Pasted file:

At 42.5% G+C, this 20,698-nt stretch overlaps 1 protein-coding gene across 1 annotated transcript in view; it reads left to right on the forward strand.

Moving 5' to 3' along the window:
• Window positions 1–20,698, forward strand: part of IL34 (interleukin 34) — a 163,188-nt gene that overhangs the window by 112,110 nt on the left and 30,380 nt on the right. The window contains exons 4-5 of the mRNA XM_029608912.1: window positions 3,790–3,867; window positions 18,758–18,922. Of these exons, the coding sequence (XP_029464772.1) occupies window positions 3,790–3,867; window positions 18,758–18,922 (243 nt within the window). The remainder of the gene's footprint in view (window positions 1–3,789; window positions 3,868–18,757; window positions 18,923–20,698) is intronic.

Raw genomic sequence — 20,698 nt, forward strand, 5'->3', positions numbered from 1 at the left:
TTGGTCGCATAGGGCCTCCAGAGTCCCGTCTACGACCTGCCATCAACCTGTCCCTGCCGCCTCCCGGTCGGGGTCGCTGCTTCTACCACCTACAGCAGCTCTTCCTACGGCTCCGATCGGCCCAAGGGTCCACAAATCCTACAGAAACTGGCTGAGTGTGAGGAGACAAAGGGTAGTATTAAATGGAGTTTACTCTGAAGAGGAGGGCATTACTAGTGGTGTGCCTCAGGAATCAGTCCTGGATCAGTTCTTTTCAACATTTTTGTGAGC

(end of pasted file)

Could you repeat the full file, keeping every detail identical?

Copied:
At 42.5% G+C, this 20,698-nt stretch overlaps 1 protein-coding gene across 1 annotated transcript in view; it reads left to right on the forward strand.

Moving 5' to 3' along the window:
• Window positions 1–20,698, forward strand: part of IL34 (interleukin 34) — a 163,188-nt gene that overhangs the window by 112,110 nt on the left and 30,380 nt on the right. The window contains exons 4-5 of the mRNA XM_029608912.1: window positions 3,790–3,867; window positions 18,758–18,922. Of these exons, the coding sequence (XP_029464772.1) occupies window positions 3,790–3,867; window positions 18,758–18,922 (243 nt within the window). The remainder of the gene's footprint in view (window positions 1–3,789; window positions 3,868–18,757; window positions 18,923–20,698) is intronic.

Raw genomic sequence — 20,698 nt, forward strand, 5'->3', positions numbered from 1 at the left:
TTGGTCGCATAGGGCCTCCAGAGTCCCGTCTACGACCTGCCATCAACCTGTCCCTGCCGCCTCCCGGTCGGGGTCGCTGCTTCTACCACCTACAGCAGCTCTTCCTACGGCTCCGATCGGCCCAAGGGTCCACAAATCCTACAGAAACTGGCTGAGTGTGAGGAGACAAAGGGTAGTATTAAATGGAGTTTACTCTGAAGAGGAGGGCATTACTAGTGGTGTGCCTCAGGAATCAGTCCTGGATCAGTTCTTTTCAACATTTTTGTGAGC